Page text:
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The Artistic Richness of Appalachia Today Gets Spring Exhibition at Asheville Art Museum

  • ASHEVILLE, North Carolina
  • /
  • January 31, 2019

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Tom Shields (Asheville, NC), Bridge, 2017, cast iron, 48 inches x 72 x 20 inches (122 x 183 x 51 cm). Photography: Kohler Co.
Kelly Spell (Hixson, TN), Spotted Hawkfish, 2018, batting, fabric, thread, 43 x 20 1/4 inches (109.2 x 51.4 cm). Image courtesy of the artist.

The Asheville Art Museum (North Carolina) has announced the 50 artists whose work has been selected for the museum's inaugural contemporary exhibition, Appalachia Now! An Interdisciplinary Survey of Contemporary Art in Southern Appalachia, to be held in its expanded and renovated facility opening in the spring of 2019. Billed as a “contemporary story of Appalachia,” the exhibition is comprised of works in a variety of media including dance, film, new media, painting, poetry, and sculpture. Appalachia Now! will highlight the following artists, who are living and working in the region. 


Organized by guest curator Jason Andrew, a curator and juror of national renown, this exhibition explores the union of tradition and modern perspectives through contemporary artistic voices of this region. Appalachia Now! situates artists not only within a regional and national dialogue but also within the rich history of creativity and making historically associated with Appalachia. Whether works are personal or universal in theme, this cross-disciplinary exhibition invites visitors to participate in the individual experiences that make this part of the world unique. 

Meredith Elder (Demorest, GA), Zen & the Art of Stock Horse Maintenance, 2017, acrylic, found object, graphite, ink, oil, paper, plastic, and woodcut print, 24 x 18 inches (61 x 45.7 cm). Image courtesy of the artist.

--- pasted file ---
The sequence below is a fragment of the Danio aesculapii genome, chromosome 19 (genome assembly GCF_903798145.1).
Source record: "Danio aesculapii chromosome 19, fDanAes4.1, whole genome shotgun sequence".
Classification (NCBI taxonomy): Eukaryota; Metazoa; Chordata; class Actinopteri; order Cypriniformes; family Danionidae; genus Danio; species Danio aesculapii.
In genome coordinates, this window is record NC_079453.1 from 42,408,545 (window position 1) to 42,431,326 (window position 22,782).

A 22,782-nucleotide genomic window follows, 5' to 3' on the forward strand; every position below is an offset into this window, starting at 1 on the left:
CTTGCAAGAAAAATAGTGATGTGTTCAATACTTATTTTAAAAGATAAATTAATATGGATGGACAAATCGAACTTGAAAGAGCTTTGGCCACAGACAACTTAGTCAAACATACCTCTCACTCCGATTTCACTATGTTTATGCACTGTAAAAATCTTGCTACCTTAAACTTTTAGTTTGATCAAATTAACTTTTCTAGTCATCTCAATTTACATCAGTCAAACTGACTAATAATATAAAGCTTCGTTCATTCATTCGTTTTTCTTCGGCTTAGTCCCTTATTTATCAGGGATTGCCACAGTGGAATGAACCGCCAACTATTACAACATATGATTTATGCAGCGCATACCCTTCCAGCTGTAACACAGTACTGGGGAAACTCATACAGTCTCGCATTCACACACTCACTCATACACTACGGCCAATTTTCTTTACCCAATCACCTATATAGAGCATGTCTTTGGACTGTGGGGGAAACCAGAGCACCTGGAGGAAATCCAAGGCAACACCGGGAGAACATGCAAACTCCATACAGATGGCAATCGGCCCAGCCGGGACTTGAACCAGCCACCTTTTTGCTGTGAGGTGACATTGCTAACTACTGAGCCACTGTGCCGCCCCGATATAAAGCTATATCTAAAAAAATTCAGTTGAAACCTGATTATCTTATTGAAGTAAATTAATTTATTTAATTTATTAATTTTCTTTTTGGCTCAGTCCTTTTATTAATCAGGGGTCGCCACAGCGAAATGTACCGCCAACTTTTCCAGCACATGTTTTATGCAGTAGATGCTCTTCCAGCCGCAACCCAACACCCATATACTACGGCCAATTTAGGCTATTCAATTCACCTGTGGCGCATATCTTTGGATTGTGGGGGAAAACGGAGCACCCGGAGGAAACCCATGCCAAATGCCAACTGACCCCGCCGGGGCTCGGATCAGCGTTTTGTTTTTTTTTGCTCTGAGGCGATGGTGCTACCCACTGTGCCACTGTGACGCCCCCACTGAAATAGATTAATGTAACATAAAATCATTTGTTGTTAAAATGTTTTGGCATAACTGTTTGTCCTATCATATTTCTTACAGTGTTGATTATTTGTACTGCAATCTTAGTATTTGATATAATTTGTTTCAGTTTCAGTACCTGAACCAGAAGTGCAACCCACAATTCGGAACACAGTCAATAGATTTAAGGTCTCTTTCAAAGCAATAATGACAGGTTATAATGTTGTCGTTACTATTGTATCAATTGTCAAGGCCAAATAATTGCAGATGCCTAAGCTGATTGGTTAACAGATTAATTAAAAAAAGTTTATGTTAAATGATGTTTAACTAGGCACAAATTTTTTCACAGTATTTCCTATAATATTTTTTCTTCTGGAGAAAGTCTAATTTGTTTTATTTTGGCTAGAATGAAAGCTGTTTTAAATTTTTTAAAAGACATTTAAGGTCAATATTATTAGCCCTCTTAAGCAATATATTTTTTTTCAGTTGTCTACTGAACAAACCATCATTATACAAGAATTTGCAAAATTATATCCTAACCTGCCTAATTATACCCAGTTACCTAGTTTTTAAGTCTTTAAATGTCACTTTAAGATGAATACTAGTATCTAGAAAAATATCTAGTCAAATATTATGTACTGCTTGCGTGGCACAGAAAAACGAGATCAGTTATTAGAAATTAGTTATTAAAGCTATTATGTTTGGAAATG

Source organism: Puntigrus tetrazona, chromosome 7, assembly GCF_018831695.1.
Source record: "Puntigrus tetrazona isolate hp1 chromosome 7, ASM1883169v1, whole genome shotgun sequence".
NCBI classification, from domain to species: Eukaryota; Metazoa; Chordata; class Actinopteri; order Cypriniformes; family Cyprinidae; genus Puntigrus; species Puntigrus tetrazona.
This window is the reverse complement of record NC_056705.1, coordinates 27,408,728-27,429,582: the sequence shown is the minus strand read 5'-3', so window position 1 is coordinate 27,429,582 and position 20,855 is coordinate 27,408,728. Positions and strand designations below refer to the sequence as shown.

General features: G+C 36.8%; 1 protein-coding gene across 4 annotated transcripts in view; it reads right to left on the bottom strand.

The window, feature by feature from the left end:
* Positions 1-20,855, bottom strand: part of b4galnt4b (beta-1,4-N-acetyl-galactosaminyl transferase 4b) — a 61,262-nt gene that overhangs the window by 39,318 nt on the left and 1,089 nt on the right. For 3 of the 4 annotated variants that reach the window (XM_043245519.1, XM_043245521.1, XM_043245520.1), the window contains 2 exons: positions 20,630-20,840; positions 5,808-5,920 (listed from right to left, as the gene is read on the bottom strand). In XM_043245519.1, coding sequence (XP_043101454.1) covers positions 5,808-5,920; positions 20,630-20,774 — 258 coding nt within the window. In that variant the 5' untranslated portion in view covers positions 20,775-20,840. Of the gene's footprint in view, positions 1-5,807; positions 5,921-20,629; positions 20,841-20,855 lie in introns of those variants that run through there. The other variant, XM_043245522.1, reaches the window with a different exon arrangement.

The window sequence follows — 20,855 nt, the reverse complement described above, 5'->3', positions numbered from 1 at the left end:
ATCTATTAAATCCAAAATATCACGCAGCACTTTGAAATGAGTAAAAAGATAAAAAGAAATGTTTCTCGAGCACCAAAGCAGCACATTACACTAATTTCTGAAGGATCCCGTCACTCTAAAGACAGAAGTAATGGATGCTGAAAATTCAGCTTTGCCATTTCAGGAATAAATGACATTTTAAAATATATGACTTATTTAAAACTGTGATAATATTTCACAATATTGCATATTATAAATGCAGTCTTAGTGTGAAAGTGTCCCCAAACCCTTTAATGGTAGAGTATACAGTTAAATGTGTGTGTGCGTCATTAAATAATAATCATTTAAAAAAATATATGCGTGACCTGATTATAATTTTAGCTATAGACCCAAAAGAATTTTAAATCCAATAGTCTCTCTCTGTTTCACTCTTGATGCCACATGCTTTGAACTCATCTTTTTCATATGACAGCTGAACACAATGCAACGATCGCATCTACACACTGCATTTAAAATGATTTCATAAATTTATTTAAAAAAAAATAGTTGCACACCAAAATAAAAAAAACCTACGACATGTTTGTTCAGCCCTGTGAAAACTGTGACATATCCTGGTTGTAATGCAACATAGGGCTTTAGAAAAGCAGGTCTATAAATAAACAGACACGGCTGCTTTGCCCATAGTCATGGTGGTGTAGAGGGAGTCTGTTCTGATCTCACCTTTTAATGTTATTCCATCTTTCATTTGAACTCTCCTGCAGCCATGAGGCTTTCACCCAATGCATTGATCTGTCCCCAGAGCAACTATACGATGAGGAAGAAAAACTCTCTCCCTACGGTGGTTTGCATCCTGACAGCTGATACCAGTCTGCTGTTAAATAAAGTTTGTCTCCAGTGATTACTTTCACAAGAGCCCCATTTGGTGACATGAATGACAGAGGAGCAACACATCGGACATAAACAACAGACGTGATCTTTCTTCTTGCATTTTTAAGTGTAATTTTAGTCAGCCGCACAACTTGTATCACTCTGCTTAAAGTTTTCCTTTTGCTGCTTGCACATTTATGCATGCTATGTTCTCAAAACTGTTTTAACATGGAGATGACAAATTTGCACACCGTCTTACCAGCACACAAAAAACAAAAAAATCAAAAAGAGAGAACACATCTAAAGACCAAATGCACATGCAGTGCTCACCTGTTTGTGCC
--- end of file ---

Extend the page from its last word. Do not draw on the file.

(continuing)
Appalachia Now! builds upon the Museum’s mission of collecting and interpreting 20th- and 21st-century American art, including the Collection's strength in art of the Southeast. Inclusive and ambitious in scope, the exhibition offers a present-day survey of works by artists selected by the guest curator. Through a process conducted over two years, Jason Andrew reviewed recommendations from curators, directors, and gallerists in the region and conducted studio visits with over 55 artists, documenting many of his visits on the Museum's Instagram account. He next oversaw an open call that drew submissions from over 400 artists. Throughout the exhibition's development, over 700 artists were researched for consideration in the exhibition. 

The final list of 50 artists represents the diversity of creatives who currently live and work in towns and cities in Western North Carolina and its bordering areas, which include southern Virginia, eastern Tennessee, western South Carolina, and northern Georgia. While all of the artists call Southern Appalachia their home, many originate from other parts of the United States and the world. As the Museum prepares to reinstall its Collection of American art of national significance in its new and renovated building, Appalachia Now! will feature artists whose work is not yet represented in the Museum’s Collection. 

Jason Andrew shares about the exhibition"The diversity and magnitude of art-making in the region expands our understanding of the world today from the perspective of Southern Appalachia. Appalachia, while its roots are deep, has outlived its regionalism and is deserving of a new nuance of narrative."


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